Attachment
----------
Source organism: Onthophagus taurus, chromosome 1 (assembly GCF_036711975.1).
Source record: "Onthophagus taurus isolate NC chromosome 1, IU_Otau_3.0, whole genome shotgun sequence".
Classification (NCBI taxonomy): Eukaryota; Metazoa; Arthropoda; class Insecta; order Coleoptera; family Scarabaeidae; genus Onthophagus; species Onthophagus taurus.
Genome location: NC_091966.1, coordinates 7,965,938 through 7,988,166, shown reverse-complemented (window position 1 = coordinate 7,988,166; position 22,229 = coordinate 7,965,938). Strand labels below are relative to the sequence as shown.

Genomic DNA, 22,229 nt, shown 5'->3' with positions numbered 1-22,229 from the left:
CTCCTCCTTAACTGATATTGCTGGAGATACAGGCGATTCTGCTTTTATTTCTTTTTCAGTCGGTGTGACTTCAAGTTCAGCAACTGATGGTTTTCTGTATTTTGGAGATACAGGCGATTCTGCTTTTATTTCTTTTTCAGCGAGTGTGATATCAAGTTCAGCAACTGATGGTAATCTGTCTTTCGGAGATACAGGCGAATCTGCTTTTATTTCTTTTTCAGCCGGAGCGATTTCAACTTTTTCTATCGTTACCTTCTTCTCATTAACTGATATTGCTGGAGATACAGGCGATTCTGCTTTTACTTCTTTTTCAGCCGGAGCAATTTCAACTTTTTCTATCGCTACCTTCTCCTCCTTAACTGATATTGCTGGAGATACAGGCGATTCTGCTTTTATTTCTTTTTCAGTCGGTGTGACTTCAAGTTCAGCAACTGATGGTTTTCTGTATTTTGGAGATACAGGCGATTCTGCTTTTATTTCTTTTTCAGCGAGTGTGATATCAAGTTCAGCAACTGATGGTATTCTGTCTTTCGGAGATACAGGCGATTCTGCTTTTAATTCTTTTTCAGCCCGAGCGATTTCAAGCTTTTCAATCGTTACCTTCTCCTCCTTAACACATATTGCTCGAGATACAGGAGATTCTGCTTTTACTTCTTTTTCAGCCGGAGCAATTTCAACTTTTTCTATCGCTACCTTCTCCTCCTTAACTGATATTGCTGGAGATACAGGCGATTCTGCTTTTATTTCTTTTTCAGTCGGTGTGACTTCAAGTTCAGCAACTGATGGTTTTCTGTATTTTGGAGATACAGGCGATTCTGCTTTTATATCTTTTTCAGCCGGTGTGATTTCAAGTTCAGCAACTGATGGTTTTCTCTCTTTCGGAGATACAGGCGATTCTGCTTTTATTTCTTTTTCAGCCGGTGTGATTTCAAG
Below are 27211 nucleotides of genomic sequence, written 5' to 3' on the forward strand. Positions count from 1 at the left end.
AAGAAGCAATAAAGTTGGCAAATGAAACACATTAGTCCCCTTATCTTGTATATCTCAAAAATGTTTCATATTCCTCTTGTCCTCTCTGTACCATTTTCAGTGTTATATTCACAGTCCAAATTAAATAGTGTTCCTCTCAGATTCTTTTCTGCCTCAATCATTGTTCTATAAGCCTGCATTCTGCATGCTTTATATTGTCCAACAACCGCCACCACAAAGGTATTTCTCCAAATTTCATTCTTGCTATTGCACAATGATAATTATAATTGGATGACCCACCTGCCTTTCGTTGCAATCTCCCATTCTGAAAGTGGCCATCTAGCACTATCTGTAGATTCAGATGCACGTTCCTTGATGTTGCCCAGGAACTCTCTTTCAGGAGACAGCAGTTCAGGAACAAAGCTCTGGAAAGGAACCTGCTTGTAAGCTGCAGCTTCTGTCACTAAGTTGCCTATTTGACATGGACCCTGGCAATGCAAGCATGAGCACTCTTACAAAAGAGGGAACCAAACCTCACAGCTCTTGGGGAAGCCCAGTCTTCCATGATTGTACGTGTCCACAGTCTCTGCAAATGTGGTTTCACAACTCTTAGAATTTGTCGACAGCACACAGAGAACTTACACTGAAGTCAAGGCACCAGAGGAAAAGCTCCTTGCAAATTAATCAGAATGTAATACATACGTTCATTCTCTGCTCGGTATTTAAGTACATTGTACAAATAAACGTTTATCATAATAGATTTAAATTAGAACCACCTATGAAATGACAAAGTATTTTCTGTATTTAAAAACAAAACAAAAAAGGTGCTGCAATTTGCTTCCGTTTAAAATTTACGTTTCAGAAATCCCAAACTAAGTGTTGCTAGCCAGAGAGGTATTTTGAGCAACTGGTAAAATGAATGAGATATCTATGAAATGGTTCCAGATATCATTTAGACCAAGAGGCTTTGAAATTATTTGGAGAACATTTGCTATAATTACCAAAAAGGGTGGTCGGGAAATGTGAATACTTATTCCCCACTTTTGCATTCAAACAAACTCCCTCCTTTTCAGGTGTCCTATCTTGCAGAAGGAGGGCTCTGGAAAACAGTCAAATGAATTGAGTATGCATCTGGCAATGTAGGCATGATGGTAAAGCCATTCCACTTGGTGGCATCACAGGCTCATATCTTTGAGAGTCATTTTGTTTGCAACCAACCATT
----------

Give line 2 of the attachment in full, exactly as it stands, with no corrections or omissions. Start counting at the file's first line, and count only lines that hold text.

Source record: "Onthophagus taurus isolate NC chromosome 1, IU_Otau_3.0, whole genome shotgun sequence".